The Police – Don’t Stand So Close to Me
Surely from the 80s to today the common sensibility has changed a lot, and with all chances today many songs from the 80s would cause scandal and would also be outrageous, if we read and interpret the lyrics correctly. Some topics could no longer be mentioned. Sounds like a paradox, but probably any reggaeton video of today is much more vulgar than the videos of the 80s, but the point is not what you see, it is the subject of the song, even if in many cases the language barrier made us focus only on those wonderful musics.
Who knows if a text like that of Marvin Gaye in Sexual Healing, or the veiled eroticism of Guesch Patti in Etienne, would be acceptable today. Surely Falco could not tell the story of Jeanny from the point of view of his stalker (moreover the song was banned in many countries even in the 80s), just as Relax by Frankie Goes to Hollywood could be too explicit (the song had troubles also in the 80s).
Perhaps, however, there is an unsuspected group that should give up two fundamental songs for their career: The Police. Yes, because Sting and his teammates Andy Summers and Stewart Copeland touched on rather slippery themes at least twice, and with some of their most famous songs: Every Breath You Take, which is often interpreted as a love song to be sung at weddings, but it actually speaks of possessive obsession with total control over the desired person, and of course Don’t Stand So Close to Me, which tells of the disturbances of a teacher for one of his students who does not hide her desire.
We are in September 1980: The Police are a very well known group in the United Kingdom. Thanks to their first two albums Reggatta de Blanc and Outlandos d’Amour, they are the group that most quickly emerged from the London post punk scene and veered decisively towards electronic pop. They became famous thanks to songs like Roxanne, So Lonely, Message in a Bottle, and are now working on their third album. On September 15, 1980, Don’t Stand So Close to Me is released, the song that will open the doors to their third album Zenyatta Mondatta, which will be released a month later. If you are wondering what Zenyatta Mondatta means, it means exactly what you suspect, that is, nothing, but it sounds good. It is a mixture of various sounds and pieces of words, which sounds good and leaves the possibility for each of us to see the meaning we want.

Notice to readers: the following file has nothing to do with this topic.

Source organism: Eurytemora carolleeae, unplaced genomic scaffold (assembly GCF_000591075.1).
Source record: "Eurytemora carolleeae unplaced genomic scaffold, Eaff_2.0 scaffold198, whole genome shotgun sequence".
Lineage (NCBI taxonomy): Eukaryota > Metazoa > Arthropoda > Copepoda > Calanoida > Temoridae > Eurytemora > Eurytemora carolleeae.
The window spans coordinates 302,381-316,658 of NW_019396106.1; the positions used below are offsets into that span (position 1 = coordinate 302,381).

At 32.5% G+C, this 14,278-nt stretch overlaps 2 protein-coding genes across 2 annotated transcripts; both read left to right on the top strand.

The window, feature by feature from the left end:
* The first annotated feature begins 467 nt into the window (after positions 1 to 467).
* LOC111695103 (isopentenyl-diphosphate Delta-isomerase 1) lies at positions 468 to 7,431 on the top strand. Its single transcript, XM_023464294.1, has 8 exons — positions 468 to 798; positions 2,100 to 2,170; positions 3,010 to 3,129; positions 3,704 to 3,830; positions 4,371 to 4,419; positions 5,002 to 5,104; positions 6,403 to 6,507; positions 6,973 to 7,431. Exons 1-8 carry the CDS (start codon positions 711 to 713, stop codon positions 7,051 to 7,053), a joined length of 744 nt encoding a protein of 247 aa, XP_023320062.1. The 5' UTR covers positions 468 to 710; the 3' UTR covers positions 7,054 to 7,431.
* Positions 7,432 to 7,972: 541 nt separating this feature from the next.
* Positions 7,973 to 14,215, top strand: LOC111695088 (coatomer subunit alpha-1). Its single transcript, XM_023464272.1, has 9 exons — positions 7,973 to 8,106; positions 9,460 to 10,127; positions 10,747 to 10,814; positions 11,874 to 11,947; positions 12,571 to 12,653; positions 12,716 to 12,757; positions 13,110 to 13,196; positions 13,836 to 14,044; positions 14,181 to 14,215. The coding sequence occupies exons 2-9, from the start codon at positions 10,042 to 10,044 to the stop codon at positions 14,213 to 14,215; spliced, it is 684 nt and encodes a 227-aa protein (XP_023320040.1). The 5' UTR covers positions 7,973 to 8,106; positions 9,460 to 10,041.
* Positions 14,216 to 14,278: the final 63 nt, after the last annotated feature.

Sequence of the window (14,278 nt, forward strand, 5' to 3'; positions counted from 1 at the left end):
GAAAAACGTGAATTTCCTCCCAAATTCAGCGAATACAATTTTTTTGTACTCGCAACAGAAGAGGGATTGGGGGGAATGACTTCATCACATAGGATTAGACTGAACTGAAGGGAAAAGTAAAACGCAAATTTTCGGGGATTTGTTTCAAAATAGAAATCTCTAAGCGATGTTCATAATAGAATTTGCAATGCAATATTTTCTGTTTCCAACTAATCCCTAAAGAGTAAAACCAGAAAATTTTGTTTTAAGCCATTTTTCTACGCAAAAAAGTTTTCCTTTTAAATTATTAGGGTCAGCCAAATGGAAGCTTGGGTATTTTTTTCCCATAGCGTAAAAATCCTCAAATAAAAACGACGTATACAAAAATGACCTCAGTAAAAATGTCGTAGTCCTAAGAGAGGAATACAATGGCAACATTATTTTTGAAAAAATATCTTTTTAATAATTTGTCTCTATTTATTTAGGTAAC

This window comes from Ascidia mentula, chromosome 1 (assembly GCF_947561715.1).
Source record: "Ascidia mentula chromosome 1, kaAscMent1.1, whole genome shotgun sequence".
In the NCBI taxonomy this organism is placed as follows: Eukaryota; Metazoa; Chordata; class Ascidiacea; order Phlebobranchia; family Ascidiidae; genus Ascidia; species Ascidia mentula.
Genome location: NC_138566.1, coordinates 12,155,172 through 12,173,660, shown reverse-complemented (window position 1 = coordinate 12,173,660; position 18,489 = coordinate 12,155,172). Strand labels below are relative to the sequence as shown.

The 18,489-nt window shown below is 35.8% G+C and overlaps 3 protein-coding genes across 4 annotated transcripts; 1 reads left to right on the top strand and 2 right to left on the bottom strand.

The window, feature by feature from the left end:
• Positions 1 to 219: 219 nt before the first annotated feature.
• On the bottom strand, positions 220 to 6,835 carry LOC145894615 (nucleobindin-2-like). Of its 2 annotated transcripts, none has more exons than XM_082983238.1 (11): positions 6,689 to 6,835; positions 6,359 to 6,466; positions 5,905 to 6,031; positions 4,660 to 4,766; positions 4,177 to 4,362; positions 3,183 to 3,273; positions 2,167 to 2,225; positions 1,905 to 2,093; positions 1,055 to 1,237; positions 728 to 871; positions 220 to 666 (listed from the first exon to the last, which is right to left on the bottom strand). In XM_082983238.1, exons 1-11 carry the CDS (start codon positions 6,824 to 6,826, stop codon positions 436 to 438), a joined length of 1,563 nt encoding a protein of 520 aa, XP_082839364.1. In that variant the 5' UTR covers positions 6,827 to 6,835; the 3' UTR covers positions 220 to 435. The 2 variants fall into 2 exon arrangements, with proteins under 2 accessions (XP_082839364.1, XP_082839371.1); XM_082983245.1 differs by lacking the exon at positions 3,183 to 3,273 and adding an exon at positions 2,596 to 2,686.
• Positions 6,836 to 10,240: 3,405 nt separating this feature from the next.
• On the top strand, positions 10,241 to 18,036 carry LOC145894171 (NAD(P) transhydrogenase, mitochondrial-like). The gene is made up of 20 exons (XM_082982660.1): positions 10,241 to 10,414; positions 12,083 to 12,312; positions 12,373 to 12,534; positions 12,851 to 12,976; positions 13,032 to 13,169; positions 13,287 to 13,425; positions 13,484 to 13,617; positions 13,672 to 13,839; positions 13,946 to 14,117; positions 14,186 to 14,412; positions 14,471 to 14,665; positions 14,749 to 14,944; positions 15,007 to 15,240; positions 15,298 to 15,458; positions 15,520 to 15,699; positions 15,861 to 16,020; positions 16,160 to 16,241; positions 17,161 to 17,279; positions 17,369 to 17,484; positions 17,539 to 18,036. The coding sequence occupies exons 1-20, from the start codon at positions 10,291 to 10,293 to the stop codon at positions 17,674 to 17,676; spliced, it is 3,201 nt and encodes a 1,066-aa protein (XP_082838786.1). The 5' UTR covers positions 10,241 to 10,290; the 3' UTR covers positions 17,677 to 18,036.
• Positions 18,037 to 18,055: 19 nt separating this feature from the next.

Don’t Stand So Close to Me has a fairly explicit text and story: in a school, a male teacher is the object of the attention of one of his female students, who is obviously too young. Nothing explicit happens, but the temptation and the sense of attraction are clear. And probably some behavior also becomes evident, because insinuations and accusations begin to fly in the school environment, in a kind of trial to temptations, rather than intentions.
The text ends with a quote that leaves no room for interpretation: the teacher is as uncomfortable as the old man in that book by Nabokov, and that book is obviously Lolita, the symbol of early seduction, even if in the book Professor Humbert wasn’t that old. Moreover, Sting in the following years has always considered the rhyme between cough and Nabokov as something to forget, even if he acknowledged that he occasionally resorted to these low-grade tricks.
Of course when we think about the setting of this story there is a question that spontaneously arises: given that Sting was in fact an English teacher in his youth, and we know that he was absolutely considered a sex symbol, shall we perhaps think that the story is autobiographical? Sting has always been categorical about this: it’s just a story, exactly like the plot of Nabokov’s book.
Even the video helps to add fuel to the fire: not only does good old Sting find every opportunity to undress every three seconds, but he even shows up armed with a carpet beater, faithful to the itchy iconography that combines schoolgirls and short skirts with spanking and carpet beaters. Evidently in England they were quite more traditional on this.
Among other things, the Police also made a Christmas version of this video, shot in a resort in Quebec, Canada, in which the three boys run around the mountains on motor sleighs accompanied by a number of skiing guys dressed like Santa Claus. And also in this video Sting undresses. One would say it was a bad copy of the famous Last Christmas video, but actually this video was made four years earlier!
Finally, we must remember that in 1986 the Police released an album consisting of their great songs rewritten with more modern electronic sounds and instruments. Or rather, this was their intention, but in fact they managed to modernize only one song, this one, which took name of Don’t Stand So Close to Me ’86 in the new version, slower and more harmonic. For all the other songs, they just had to put the original version back on the new album.
In short, Don’t Stand So Close to Me was the perfect song to project the Police into the stratosphere of music: irresistible rhythm and sounds, a gloomy story, and even Sting who continued to undress for the delight of the female audience. Given the Police career, I’d say the trick worked!
The Police on Wikipedia